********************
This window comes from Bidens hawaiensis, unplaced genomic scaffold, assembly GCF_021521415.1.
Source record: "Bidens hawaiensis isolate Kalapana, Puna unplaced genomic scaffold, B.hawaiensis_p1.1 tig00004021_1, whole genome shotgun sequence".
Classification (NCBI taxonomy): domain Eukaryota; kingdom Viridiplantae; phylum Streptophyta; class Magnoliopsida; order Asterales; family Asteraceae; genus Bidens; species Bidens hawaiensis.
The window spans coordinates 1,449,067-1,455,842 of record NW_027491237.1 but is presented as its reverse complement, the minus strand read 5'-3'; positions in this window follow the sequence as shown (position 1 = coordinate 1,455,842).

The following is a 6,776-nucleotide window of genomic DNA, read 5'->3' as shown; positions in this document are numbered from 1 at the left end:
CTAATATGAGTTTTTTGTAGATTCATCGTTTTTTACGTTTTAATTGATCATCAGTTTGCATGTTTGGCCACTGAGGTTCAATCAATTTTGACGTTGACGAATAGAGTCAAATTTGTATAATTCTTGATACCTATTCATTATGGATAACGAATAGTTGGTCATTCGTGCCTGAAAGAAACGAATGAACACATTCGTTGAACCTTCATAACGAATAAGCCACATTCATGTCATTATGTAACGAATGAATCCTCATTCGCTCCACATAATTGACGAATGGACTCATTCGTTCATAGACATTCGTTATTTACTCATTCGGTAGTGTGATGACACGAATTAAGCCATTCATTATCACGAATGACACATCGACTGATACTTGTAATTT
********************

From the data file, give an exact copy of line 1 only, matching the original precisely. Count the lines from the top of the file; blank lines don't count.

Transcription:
This window comes from Bidens hawaiensis, unplaced genomic scaffold, assembly GCF_021521415.1.